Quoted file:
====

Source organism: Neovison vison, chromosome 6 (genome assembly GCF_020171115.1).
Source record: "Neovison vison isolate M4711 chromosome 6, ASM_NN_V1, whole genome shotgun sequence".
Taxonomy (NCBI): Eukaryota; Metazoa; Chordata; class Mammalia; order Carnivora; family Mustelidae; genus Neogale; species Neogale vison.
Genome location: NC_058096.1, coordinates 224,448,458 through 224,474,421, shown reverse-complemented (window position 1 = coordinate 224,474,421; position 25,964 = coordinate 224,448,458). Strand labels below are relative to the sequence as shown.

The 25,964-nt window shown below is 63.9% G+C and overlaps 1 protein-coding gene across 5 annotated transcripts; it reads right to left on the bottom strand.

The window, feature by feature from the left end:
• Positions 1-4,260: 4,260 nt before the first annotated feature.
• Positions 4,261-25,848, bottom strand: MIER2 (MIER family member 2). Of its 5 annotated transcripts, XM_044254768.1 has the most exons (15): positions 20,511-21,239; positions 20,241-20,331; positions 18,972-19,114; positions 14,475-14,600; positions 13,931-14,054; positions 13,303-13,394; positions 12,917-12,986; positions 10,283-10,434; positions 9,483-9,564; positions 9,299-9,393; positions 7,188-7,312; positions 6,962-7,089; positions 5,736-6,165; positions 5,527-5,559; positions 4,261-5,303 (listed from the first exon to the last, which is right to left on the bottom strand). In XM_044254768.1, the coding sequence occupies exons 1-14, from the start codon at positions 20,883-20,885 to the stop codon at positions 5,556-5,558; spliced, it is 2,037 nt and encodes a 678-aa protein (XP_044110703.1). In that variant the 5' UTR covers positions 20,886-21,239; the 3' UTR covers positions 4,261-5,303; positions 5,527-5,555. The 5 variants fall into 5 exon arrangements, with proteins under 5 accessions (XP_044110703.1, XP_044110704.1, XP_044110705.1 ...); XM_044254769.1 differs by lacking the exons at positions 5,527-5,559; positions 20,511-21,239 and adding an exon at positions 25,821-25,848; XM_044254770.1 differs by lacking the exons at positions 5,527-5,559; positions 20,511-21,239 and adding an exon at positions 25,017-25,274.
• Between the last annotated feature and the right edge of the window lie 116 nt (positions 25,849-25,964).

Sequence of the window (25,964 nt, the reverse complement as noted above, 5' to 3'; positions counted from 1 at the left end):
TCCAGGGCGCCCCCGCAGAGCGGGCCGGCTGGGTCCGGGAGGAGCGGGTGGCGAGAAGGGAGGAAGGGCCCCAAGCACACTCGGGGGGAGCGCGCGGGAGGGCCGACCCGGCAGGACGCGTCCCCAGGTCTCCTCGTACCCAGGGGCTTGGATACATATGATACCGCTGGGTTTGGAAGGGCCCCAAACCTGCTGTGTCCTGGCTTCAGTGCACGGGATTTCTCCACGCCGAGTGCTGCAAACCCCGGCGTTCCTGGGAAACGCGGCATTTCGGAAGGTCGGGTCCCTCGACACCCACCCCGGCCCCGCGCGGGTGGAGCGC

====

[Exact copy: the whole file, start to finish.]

Source organism: Neovison vison, chromosome 6 (genome assembly GCF_020171115.1).
Source record: "Neovison vison isolate M4711 chromosome 6, ASM_NN_V1, whole genome shotgun sequence".
Taxonomy (NCBI): Eukaryota; Metazoa; Chordata; class Mammalia; order Carnivora; family Mustelidae; genus Neogale; species Neogale vison.
Genome location: NC_058096.1, coordinates 224,448,458 through 224,474,421, shown reverse-complemented (window position 1 = coordinate 224,474,421; position 25,964 = coordinate 224,448,458). Strand labels below are relative to the sequence as shown.

The 25,964-nt window shown below is 63.9% G+C and overlaps 1 protein-coding gene across 5 annotated transcripts; it reads right to left on the bottom strand.

The window, feature by feature from the left end:
• Positions 1-4,260: 4,260 nt before the first annotated feature.
• Positions 4,261-25,848, bottom strand: MIER2 (MIER family member 2). Of its 5 annotated transcripts, XM_044254768.1 has the most exons (15): positions 20,511-21,239; positions 20,241-20,331; positions 18,972-19,114; positions 14,475-14,600; positions 13,931-14,054; positions 13,303-13,394; positions 12,917-12,986; positions 10,283-10,434; positions 9,483-9,564; positions 9,299-9,393; positions 7,188-7,312; positions 6,962-7,089; positions 5,736-6,165; positions 5,527-5,559; positions 4,261-5,303 (listed from the first exon to the last, which is right to left on the bottom strand). In XM_044254768.1, the coding sequence occupies exons 1-14, from the start codon at positions 20,883-20,885 to the stop codon at positions 5,556-5,558; spliced, it is 2,037 nt and encodes a 678-aa protein (XP_044110703.1). In that variant the 5' UTR covers positions 20,886-21,239; the 3' UTR covers positions 4,261-5,303; positions 5,527-5,555. The 5 variants fall into 5 exon arrangements, with proteins under 5 accessions (XP_044110703.1, XP_044110704.1, XP_044110705.1 ...); XM_044254769.1 differs by lacking the exons at positions 5,527-5,559; positions 20,511-21,239 and adding an exon at positions 25,821-25,848; XM_044254770.1 differs by lacking the exons at positions 5,527-5,559; positions 20,511-21,239 and adding an exon at positions 25,017-25,274.
• Between the last annotated feature and the right edge of the window lie 116 nt (positions 25,849-25,964).

Sequence of the window (25,964 nt, the reverse complement as noted above, 5' to 3'; positions counted from 1 at the left end):
TCCAGGGCGCCCCCGCAGAGCGGGCCGGCTGGGTCCGGGAGGAGCGGGTGGCGAGAAGGGAGGAAGGGCCCCAAGCACACTCGGGGGGAGCGCGCGGGAGGGCCGACCCGGCAGGACGCGTCCCCAGGTCTCCTCGTACCCAGGGGCTTGGATACATATGATACCGCTGGGTTTGGAAGGGCCCCAAACCTGCTGTGTCCTGGCTTCAGTGCACGGGATTTCTCCACGCCGAGTGCTGCAAACCCCGGCGTTCCTGGGAAACGCGGCATTTCGGAAGGTCGGGTCCCTCGACACCCACCCCGGCCCCGCGCGGGTGGAGCGC